Free speech on campus and maintaining order
In order for free speech to exist, those in authority must not be allowed to engage in content-based censorship. But that is not the only important element to maintaining the free exchange of ideas. Those in authority should not allow censorship by mob rule. Even when universities are not trampling free speech with abominations such as "speech codes" they too often allow free speech to be snuffed out with a "heckler's veto."
Mona Charen shares an example of this, with an unruly mob shouting down New York City's police commissioner, Raymond Kelly, during a lecture at Brown University. Authorities at Brown pleaded with the mob to contain themselves, but did not do what was necessary for free speech to take place.
The episode is shameful. It makes the administration look weak and pathetic, unable to contain an angry mob. By not enforcing order, the administration is just as guilty of censorship as the unruly mob who showed great disrespect to Mr. Kelly and law enforcement. It should have been stopped.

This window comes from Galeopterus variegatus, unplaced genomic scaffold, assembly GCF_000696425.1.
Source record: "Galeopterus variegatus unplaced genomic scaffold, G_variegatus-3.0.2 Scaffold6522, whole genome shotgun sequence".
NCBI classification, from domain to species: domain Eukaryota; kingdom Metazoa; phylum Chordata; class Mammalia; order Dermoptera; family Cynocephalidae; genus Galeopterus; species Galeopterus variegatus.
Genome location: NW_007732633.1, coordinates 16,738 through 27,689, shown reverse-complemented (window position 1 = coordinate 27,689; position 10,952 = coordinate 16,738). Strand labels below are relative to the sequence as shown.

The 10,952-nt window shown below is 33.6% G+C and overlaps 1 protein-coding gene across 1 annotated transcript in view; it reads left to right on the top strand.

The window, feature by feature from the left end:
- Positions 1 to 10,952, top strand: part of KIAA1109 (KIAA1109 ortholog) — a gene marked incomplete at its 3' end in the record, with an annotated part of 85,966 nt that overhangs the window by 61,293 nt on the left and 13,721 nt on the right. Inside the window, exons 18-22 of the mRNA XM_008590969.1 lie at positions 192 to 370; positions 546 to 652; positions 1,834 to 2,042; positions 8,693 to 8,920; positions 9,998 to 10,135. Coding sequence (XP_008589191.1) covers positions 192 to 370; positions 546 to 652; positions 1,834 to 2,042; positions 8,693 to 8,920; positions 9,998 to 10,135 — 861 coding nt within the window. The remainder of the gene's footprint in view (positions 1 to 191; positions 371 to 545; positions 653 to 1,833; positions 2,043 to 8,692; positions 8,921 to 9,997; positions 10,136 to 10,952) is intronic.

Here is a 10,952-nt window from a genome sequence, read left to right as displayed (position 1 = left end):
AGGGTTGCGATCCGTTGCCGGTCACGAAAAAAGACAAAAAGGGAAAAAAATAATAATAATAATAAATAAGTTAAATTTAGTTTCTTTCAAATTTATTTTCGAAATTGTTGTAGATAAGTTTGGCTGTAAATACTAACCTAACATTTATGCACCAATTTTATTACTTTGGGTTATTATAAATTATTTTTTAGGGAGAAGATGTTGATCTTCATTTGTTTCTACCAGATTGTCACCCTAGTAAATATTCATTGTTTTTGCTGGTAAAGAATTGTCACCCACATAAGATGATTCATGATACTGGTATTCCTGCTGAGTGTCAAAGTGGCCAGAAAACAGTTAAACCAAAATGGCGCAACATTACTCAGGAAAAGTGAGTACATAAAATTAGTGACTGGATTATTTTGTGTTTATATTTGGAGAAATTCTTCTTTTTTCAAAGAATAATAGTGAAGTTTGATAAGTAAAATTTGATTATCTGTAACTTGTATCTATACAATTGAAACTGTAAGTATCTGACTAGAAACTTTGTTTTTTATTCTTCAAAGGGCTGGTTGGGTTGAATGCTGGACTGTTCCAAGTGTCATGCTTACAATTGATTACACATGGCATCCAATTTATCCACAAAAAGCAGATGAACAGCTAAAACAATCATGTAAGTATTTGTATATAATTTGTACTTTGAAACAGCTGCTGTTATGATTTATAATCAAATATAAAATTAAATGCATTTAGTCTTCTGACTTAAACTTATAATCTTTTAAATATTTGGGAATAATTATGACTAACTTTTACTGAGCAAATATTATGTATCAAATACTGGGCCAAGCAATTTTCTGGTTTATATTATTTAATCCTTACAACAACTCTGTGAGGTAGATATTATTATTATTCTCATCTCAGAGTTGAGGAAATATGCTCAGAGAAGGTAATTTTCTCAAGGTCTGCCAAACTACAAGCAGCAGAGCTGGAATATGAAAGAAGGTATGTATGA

Locally, Indiana University has done a much better job at maintaining order. The police removed disruptive audience members at Ann Coulter's speech in February 2006, though campus authorities could have been more aggressive in maintaining order. The response was much improved a half-dozen years later at Doug Wilson's speech in Ballentine Hall, with campus police quickly removing disruptive students.
I strongly disagree with the "stop and frisk" policy by New York City's Nanny-In-Chief, Michael Bloomberg. It unnecessarily targets law-abiding black men for what can only be described as harassment. It is just one more example of the authoritarian streak that Bloomberg has demonstrated time and time again in office. But if we want to oppose this wrong-headed policy, we need to do so in a civil and intellectual manner, not by shouting down opponents. The unruly mob at Brown did no favors for the cause.